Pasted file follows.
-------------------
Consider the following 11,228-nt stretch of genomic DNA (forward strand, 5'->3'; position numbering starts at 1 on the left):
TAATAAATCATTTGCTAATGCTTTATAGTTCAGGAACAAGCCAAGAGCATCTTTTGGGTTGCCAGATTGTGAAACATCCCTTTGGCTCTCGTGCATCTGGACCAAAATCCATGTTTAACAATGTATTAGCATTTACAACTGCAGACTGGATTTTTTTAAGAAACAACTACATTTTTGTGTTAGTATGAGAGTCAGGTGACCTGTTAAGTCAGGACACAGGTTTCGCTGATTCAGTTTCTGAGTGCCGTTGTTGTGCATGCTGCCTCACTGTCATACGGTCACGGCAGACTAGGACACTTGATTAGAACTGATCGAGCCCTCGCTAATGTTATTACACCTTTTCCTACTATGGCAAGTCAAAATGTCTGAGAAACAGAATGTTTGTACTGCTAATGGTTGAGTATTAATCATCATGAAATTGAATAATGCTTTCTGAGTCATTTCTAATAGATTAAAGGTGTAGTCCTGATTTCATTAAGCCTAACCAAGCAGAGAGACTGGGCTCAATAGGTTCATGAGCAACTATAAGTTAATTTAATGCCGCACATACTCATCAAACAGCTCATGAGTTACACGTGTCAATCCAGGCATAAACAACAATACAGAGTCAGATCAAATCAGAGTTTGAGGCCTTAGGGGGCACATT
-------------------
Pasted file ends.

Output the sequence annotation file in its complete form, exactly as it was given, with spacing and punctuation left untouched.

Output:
Consider the following 11,228-nt stretch of genomic DNA (forward strand, 5'->3'; position numbering starts at 1 on the left):
TAATAAATCATTTGCTAATGCTTTATAGTTCAGGAACAAGCCAAGAGCATCTTTTGGGTTGCCAGATTGTGAAACATCCCTTTGGCTCTCGTGCATCTGGACCAAAATCCATGTTTAACAATGTATTAGCATTTACAACTGCAGACTGGATTTTTTTAAGAAACAACTACATTTTTGTGTTAGTATGAGAGTCAGGTGACCTGTTAAGTCAGGACACAGGTTTCGCTGATTCAGTTTCTGAGTGCCGTTGTTGTGCATGCTGCCTCACTGTCATACGGTCACGGCAGACTAGGACACTTGATTAGAACTGATCGAGCCCTCGCTAATGTTATTACACCTTTTCCTACTATGGCAAGTCAAAATGTCTGAGAAACAGAATGTTTGTACTGCTAATGGTTGAGTATTAATCATCATGAAATTGAATAATGCTTTCTGAGTCATTTCTAATAGATTAAAGGTGTAGTCCTGATTTCATTAAGCCTAACCAAGCAGAGAGACTGGGCTCAATAGGTTCATGAGCAACTATAAGTTAATTTAATGCCGCACATACTCATCAAACAGCTCATGAGTTACACGTGTCAATCCAGGCATAAACAACAATACAGAGTCAGATCAAATCAGAGTTTGAGGCCTTAGGGGGCACATT